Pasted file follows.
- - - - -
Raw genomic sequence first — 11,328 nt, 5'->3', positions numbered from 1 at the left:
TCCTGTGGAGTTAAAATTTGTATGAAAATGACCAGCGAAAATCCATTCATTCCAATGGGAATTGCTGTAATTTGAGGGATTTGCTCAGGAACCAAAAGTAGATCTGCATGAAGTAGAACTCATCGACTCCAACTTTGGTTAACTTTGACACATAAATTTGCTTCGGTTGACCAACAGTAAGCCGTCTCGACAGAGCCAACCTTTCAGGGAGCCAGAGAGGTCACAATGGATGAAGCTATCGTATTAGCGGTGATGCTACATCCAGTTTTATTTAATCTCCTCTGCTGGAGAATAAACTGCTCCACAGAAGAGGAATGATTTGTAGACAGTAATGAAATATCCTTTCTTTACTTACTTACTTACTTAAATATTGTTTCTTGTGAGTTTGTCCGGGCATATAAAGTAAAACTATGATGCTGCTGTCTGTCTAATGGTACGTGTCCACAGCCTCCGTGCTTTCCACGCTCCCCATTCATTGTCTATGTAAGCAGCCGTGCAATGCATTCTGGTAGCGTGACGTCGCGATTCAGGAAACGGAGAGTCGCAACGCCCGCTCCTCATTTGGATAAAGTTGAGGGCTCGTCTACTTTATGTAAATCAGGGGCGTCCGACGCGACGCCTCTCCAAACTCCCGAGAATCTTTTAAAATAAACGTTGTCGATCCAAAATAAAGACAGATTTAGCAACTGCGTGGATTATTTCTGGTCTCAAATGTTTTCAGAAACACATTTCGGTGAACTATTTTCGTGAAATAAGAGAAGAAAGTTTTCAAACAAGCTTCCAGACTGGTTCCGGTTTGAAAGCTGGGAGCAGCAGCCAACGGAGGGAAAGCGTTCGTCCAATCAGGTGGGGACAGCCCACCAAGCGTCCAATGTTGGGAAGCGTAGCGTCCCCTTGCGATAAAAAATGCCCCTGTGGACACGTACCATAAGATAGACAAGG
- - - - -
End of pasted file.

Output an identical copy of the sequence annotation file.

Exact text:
Raw genomic sequence first — 11,328 nt, 5'->3', positions numbered from 1 at the left:
TCCTGTGGAGTTAAAATTTGTATGAAAATGACCAGCGAAAATCCATTCATTCCAATGGGAATTGCTGTAATTTGAGGGATTTGCTCAGGAACCAAAAGTAGATCTGCATGAAGTAGAACTCATCGACTCCAACTTTGGTTAACTTTGACACATAAATTTGCTTCGGTTGACCAACAGTAAGCCGTCTCGACAGAGCCAACCTTTCAGGGAGCCAGAGAGGTCACAATGGATGAAGCTATCGTATTAGCGGTGATGCTACATCCAGTTTTATTTAATCTCCTCTGCTGGAGAATAAACTGCTCCACAGAAGAGGAATGATTTGTAGACAGTAATGAAATATCCTTTCTTTACTTACTTACTTACTTAAATATTGTTTCTTGTGAGTTTGTCCGGGCATATAAAGTAAAACTATGATGCTGCTGTCTGTCTAATGGTACGTGTCCACAGCCTCCGTGCTTTCCACGCTCCCCATTCATTGTCTATGTAAGCAGCCGTGCAATGCATTCTGGTAGCGTGACGTCGCGATTCAGGAAACGGAGAGTCGCAACGCCCGCTCCTCATTTGGATAAAGTTGAGGGCTCGTCTACTTTATGTAAATCAGGGGCGTCCGACGCGACGCCTCTCCAAACTCCCGAGAATCTTTTAAAATAAACGTTGTCGATCCAAAATAAAGACAGATTTAGCAACTGCGTGGATTATTTCTGGTCTCAAATGTTTTCAGAAACACATTTCGGTGAACTATTTTCGTGAAATAAGAGAAGAAAGTTTTCAAACAAGCTTCCAGACTGGTTCCGGTTTGAAAGCTGGGAGCAGCAGCCAACGGAGGGAAAGCGTTCGTCCAATCAGGTGGGGACAGCCCACCAAGCGTCCAATGTTGGGAAGCGTAGCGTCCCCTTGCGATAAAAAATGCCCCTGTGGACACGTACCATAAGATAGACAAGG